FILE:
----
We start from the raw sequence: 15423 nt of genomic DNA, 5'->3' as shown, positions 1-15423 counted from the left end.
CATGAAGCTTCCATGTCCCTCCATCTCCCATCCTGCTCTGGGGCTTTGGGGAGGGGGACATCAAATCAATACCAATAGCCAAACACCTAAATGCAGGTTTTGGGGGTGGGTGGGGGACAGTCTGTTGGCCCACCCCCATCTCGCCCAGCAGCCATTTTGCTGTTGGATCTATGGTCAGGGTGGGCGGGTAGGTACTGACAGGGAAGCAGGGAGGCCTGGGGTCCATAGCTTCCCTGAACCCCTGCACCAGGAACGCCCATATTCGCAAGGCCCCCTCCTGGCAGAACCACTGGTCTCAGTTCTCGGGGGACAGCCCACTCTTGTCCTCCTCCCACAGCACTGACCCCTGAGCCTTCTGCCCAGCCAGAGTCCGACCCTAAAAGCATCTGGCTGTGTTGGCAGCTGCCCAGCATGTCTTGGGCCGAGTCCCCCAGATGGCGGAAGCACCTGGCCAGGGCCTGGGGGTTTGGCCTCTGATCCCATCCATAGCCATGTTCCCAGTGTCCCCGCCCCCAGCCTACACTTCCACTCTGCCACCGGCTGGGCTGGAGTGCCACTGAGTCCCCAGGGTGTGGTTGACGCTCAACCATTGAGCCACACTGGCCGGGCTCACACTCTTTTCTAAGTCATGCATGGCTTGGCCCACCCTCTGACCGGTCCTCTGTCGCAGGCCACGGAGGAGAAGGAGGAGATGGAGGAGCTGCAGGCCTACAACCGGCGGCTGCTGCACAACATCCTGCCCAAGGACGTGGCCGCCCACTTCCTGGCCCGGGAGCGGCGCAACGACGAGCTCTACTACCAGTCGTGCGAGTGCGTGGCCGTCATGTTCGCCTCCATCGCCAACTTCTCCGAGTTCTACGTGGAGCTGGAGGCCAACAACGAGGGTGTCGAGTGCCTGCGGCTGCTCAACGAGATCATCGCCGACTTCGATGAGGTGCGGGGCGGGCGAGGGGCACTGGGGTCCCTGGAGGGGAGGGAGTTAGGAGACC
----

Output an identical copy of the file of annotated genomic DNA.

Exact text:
We start from the raw sequence: 15423 nt of genomic DNA, 5'->3' as shown, positions 1-15423 counted from the left end.
CATGAAGCTTCCATGTCCCTCCATCTCCCATCCTGCTCTGGGGCTTTGGGGAGGGGGACATCAAATCAATACCAATAGCCAAACACCTAAATGCAGGTTTTGGGGGTGGGTGGGGGACAGTCTGTTGGCCCACCCCCATCTCGCCCAGCAGCCATTTTGCTGTTGGATCTATGGTCAGGGTGGGCGGGTAGGTACTGACAGGGAAGCAGGGAGGCCTGGGGTCCATAGCTTCCCTGAACCCCTGCACCAGGAACGCCCATATTCGCAAGGCCCCCTCCTGGCAGAACCACTGGTCTCAGTTCTCGGGGGACAGCCCACTCTTGTCCTCCTCCCACAGCACTGACCCCTGAGCCTTCTGCCCAGCCAGAGTCCGACCCTAAAAGCATCTGGCTGTGTTGGCAGCTGCCCAGCATGTCTTGGGCCGAGTCCCCCAGATGGCGGAAGCACCTGGCCAGGGCCTGGGGGTTTGGCCTCTGATCCCATCCATAGCCATGTTCCCAGTGTCCCCGCCCCCAGCCTACACTTCCACTCTGCCACCGGCTGGGCTGGAGTGCCACTGAGTCCCCAGGGTGTGGTTGACGCTCAACCATTGAGCCACACTGGCCGGGCTCACACTCTTTTCTAAGTCATGCATGGCTTGGCCCACCCTCTGACCGGTCCTCTGTCGCAGGCCACGGAGGAGAAGGAGGAGATGGAGGAGCTGCAGGCCTACAACCGGCGGCTGCTGCACAACATCCTGCCCAAGGACGTGGCCGCCCACTTCCTGGCCCGGGAGCGGCGCAACGACGAGCTCTACTACCAGTCGTGCGAGTGCGTGGCCGTCATGTTCGCCTCCATCGCCAACTTCTCCGAGTTCTACGTGGAGCTGGAGGCCAACAACGAGGGTGTCGAGTGCCTGCGGCTGCTCAACGAGATCATCGCCGACTTCGATGAGGTGCGGGGCGGGCGAGGGGCACTGGGGTCCCTGGAGGGGAGGGAGTTAGGAGACC